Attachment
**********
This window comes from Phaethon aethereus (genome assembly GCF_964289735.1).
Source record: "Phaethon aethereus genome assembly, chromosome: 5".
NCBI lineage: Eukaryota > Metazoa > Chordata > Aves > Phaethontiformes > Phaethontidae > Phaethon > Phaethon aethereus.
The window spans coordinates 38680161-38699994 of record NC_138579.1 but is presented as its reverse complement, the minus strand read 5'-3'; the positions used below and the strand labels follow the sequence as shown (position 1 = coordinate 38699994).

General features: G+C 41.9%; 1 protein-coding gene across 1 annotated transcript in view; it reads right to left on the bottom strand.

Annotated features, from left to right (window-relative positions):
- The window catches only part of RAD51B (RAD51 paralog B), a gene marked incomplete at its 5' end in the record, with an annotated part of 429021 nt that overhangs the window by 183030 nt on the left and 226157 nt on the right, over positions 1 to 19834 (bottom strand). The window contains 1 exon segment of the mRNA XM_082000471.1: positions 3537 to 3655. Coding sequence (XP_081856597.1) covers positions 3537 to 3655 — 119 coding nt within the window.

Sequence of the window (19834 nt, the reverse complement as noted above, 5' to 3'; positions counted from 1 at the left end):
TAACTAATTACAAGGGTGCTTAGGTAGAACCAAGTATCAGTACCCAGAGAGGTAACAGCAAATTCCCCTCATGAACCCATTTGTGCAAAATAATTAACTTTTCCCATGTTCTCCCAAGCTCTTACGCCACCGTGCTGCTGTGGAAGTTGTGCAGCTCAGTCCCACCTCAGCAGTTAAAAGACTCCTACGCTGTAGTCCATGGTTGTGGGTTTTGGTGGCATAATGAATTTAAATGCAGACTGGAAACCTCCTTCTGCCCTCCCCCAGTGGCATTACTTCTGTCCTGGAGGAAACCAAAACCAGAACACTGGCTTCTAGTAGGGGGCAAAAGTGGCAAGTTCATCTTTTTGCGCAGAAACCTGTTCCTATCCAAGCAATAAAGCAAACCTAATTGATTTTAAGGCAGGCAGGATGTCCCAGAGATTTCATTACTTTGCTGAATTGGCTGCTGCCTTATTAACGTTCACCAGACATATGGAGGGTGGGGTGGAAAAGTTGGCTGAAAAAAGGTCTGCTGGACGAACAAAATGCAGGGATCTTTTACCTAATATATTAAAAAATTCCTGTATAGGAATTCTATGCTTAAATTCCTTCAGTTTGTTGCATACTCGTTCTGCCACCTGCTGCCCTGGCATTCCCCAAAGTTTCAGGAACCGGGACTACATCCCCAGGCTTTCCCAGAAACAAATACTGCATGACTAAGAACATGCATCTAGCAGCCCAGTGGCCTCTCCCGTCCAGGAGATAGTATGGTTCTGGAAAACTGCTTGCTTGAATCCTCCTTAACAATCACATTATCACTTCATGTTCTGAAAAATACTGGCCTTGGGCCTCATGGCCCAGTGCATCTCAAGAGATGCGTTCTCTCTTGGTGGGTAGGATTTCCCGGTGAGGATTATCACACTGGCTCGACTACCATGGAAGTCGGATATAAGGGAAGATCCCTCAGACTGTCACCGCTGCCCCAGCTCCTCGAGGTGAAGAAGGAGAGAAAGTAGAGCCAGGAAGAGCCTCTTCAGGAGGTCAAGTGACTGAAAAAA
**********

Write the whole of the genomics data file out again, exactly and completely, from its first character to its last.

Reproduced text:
This window comes from Phaethon aethereus (genome assembly GCF_964289735.1).
Source record: "Phaethon aethereus genome assembly, chromosome: 5".
NCBI lineage: Eukaryota > Metazoa > Chordata > Aves > Phaethontiformes > Phaethontidae > Phaethon > Phaethon aethereus.
The window spans coordinates 38680161-38699994 of record NC_138579.1 but is presented as its reverse complement, the minus strand read 5'-3'; the positions used below and the strand labels follow the sequence as shown (position 1 = coordinate 38699994).

General features: G+C 41.9%; 1 protein-coding gene across 1 annotated transcript in view; it reads right to left on the bottom strand.

Annotated features, from left to right (window-relative positions):
- The window catches only part of RAD51B (RAD51 paralog B), a gene marked incomplete at its 5' end in the record, with an annotated part of 429021 nt that overhangs the window by 183030 nt on the left and 226157 nt on the right, over positions 1 to 19834 (bottom strand). The window contains 1 exon segment of the mRNA XM_082000471.1: positions 3537 to 3655. Coding sequence (XP_081856597.1) covers positions 3537 to 3655 — 119 coding nt within the window.

Sequence of the window (19834 nt, the reverse complement as noted above, 5' to 3'; positions counted from 1 at the left end):
TAACTAATTACAAGGGTGCTTAGGTAGAACCAAGTATCAGTACCCAGAGAGGTAACAGCAAATTCCCCTCATGAACCCATTTGTGCAAAATAATTAACTTTTCCCATGTTCTCCCAAGCTCTTACGCCACCGTGCTGCTGTGGAAGTTGTGCAGCTCAGTCCCACCTCAGCAGTTAAAAGACTCCTACGCTGTAGTCCATGGTTGTGGGTTTTGGTGGCATAATGAATTTAAATGCAGACTGGAAACCTCCTTCTGCCCTCCCCCAGTGGCATTACTTCTGTCCTGGAGGAAACCAAAACCAGAACACTGGCTTCTAGTAGGGGGCAAAAGTGGCAAGTTCATCTTTTTGCGCAGAAACCTGTTCCTATCCAAGCAATAAAGCAAACCTAATTGATTTTAAGGCAGGCAGGATGTCCCAGAGATTTCATTACTTTGCTGAATTGGCTGCTGCCTTATTAACGTTCACCAGACATATGGAGGGTGGGGTGGAAAAGTTGGCTGAAAAAAGGTCTGCTGGACGAACAAAATGCAGGGATCTTTTACCTAATATATTAAAAAATTCCTGTATAGGAATTCTATGCTTAAATTCCTTCAGTTTGTTGCATACTCGTTCTGCCACCTGCTGCCCTGGCATTCCCCAAAGTTTCAGGAACCGGGACTACATCCCCAGGCTTTCCCAGAAACAAATACTGCATGACTAAGAACATGCATCTAGCAGCCCAGTGGCCTCTCCCGTCCAGGAGATAGTATGGTTCTGGAAAACTGCTTGCTTGAATCCTCCTTAACAATCACATTATCACTTCATGTTCTGAAAAATACTGGCCTTGGGCCTCATGGCCCAGTGCATCTCAAGAGATGCGTTCTCTCTTGGTGGGTAGGATTTCCCGGTGAGGATTATCACACTGGCTCGACTACCATGGAAGTCGGATATAAGGGAAGATCCCTCAGACTGTCACCGCTGCCCCAGCTCCTCGAGGTGAAGAAGGAGAGAAAGTAGAGCCAGGAAGAGCCTCTTCAGGAGGTCAAGTGACTGAAAAAA